Crime-Fighting Computer - The Game's Afoot 24x7
Computer scientists in Chicago have created the Classification System for Serial Criminal Patterns (CSSCP), a computer system that uses pattern-recognition software to sift through case records to find the link (and the perpetrator) connecting different crimes. The computer system is able to work on crime-stopping twenty-four hours per day, all week long.
In a lab trial using three years of data on armed robbery, the system spotted ten times as many patterns as a team of detectives given acess to the same data. Creators Tom Muscarello and Kamal Dahbur at DePaul University use a neural network called a Kohonen network to find patterns in input data without human intervention.
We propose the use of neural networks as the main tool for identifying patterns in robbery records. The approach we are using to solving the problem of discovering serial criminal patterns in a crime database, is an integrated approach that uses a hybrid system of multiple Kohonen neural networks to classify a group of data attributes. We then use rule based expert system to finalize such classifications. We call this approach HYKONES (short for HYbrid KOhonen Networks with an Expert System).
The Kohonen feature map is the essential part of the network, a neuron layer where neurons organize themselves according to input values. This approach is shown below in output from an applet that seeks a solution to the Travelling Salesman problem in three dimensions for up to 50 cities in real time - a remarkable accomplishment (use the link to see the applet).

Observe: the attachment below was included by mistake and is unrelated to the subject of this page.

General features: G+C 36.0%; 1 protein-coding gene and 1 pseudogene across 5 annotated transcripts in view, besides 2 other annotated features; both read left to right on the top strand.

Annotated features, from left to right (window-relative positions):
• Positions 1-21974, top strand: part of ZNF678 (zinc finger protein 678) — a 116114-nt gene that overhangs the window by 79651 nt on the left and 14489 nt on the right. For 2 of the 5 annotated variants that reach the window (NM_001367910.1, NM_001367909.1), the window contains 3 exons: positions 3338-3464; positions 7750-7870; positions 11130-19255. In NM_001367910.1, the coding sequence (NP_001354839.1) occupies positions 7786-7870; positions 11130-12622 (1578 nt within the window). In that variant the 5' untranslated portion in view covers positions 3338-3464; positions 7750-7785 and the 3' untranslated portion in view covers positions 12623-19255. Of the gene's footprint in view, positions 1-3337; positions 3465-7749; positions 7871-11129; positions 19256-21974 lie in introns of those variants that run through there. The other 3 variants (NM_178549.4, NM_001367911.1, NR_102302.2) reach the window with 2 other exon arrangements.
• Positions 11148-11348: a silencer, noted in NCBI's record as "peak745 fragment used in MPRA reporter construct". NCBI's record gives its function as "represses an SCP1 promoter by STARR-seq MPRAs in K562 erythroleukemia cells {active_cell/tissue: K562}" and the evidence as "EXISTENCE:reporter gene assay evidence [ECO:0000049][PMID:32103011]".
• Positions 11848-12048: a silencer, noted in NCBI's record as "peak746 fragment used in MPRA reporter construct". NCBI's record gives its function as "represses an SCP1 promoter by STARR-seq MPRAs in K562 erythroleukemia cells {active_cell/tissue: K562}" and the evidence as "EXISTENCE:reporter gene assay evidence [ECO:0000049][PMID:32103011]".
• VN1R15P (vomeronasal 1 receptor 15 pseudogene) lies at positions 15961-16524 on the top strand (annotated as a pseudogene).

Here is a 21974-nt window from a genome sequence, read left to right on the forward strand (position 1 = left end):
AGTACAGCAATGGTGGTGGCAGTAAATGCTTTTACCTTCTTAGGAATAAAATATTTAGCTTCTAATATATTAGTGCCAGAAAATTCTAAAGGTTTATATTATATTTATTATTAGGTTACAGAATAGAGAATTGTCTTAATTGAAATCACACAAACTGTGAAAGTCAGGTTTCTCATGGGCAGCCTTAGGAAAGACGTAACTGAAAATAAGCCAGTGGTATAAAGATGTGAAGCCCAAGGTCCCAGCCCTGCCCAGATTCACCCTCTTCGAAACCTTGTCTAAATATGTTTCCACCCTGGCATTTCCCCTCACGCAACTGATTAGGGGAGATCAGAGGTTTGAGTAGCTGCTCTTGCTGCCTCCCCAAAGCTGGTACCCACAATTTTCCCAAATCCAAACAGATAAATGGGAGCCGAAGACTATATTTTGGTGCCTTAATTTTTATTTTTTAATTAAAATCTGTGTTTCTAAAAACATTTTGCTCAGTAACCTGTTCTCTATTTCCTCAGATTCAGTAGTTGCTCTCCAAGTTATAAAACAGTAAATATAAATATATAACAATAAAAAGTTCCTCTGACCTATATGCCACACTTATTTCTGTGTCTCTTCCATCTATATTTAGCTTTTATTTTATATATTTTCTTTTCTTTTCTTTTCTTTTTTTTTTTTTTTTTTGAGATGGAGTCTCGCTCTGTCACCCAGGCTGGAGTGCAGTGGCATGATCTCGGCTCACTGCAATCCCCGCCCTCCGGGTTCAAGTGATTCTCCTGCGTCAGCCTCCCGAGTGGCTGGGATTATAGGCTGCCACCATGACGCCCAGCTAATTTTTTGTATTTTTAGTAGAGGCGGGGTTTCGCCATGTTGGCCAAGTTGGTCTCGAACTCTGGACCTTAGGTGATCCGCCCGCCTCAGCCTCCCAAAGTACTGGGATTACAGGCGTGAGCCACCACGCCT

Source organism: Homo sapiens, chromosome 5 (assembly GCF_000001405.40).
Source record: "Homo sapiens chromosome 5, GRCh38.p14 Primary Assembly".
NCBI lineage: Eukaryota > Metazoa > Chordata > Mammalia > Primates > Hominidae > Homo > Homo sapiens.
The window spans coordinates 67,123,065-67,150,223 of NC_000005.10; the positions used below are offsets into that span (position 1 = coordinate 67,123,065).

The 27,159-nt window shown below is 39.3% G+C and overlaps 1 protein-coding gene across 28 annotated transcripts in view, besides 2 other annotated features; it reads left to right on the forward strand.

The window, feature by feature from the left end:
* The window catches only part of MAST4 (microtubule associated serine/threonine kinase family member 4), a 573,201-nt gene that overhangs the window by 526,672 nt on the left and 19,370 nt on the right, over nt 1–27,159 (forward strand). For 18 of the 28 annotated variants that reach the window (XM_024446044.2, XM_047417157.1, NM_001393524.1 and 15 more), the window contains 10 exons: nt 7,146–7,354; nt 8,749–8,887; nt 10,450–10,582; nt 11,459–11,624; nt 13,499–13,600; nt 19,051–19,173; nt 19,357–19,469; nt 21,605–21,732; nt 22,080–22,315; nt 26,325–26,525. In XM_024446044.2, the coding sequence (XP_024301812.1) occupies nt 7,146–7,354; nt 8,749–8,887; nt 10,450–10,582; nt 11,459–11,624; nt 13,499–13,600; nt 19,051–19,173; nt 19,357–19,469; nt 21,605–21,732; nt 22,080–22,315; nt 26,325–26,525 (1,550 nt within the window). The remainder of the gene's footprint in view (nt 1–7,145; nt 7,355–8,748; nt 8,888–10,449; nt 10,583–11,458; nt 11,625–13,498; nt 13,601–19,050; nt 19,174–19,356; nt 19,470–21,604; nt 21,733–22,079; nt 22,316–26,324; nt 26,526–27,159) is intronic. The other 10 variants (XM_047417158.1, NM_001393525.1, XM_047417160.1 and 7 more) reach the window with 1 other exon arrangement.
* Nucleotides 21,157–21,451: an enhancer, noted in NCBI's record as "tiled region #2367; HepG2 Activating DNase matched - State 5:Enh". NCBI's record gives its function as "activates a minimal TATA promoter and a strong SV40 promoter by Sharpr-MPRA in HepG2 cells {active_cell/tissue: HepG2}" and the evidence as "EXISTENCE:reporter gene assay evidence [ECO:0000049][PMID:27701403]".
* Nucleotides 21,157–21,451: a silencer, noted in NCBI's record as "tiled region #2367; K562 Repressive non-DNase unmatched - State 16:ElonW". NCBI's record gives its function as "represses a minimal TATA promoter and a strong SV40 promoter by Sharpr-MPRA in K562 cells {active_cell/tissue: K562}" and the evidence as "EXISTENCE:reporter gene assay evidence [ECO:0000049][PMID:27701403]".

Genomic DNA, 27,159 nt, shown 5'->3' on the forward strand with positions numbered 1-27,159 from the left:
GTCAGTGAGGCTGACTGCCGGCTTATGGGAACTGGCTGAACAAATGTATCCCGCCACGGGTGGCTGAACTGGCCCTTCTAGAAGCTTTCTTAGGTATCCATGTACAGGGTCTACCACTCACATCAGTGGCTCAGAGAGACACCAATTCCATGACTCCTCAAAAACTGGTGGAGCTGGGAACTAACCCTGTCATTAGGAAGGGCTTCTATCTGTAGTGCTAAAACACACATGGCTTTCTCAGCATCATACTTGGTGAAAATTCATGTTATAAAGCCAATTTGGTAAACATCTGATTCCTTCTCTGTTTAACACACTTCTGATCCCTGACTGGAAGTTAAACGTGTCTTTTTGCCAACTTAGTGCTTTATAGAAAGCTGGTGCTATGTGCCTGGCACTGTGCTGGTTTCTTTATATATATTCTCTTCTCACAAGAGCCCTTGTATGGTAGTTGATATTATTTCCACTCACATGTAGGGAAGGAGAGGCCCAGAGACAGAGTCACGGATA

(From Kohonen feature map solution in 3D)
In a remarkable prediction of CSSCP, science fiction author Harry Harrison, and artificial intelligence pioneer Marvin Minsky, teamed up in 1992 to write The Turing Option. In the story, a computer scientist is shot in the head; he returns to consciousness and memory thanks to being interfaced with a large external memory that helps him to remember the parts of his life and memory that are lost. He continues with his work, inventing Sven, an artificially intelligent computer that is developed to solve the murder of an associate. Sven takes in large amounts of disparate data, looking for patterns that will help solve the crime, just like CSSCP. In the following quote, Sven uncovers a vital piece of evidence from seemingly unrelated data.
"There is a correlation that I do not see mentioned anywhere in the investigation. I think it highly relevant and suggest that it be looked into" [said Sven]."
"What is it?"
"In the course of compiling the recent material I filed all the building, planning and permission forms, licenses, records and materials for all construction at the plant. Do you not think it relevant that that work on the research laboratory at DigiTech began in December 2022?"
"No, I don't."
"Would you find it relevant that the concrete floor for that laboratory was poured in February 9th of last year?"
"...Yes, That floor was poured the day after the robbery!"
Science fiction has other computer detectives, of course - see the entry for R. Daneel Olivaw, from Isaac Asimov's 1953 novel Caves of Steel. Earlier this year, there was an interesting story about RobotCop III, a robotic police officer being tested in Hong Kong.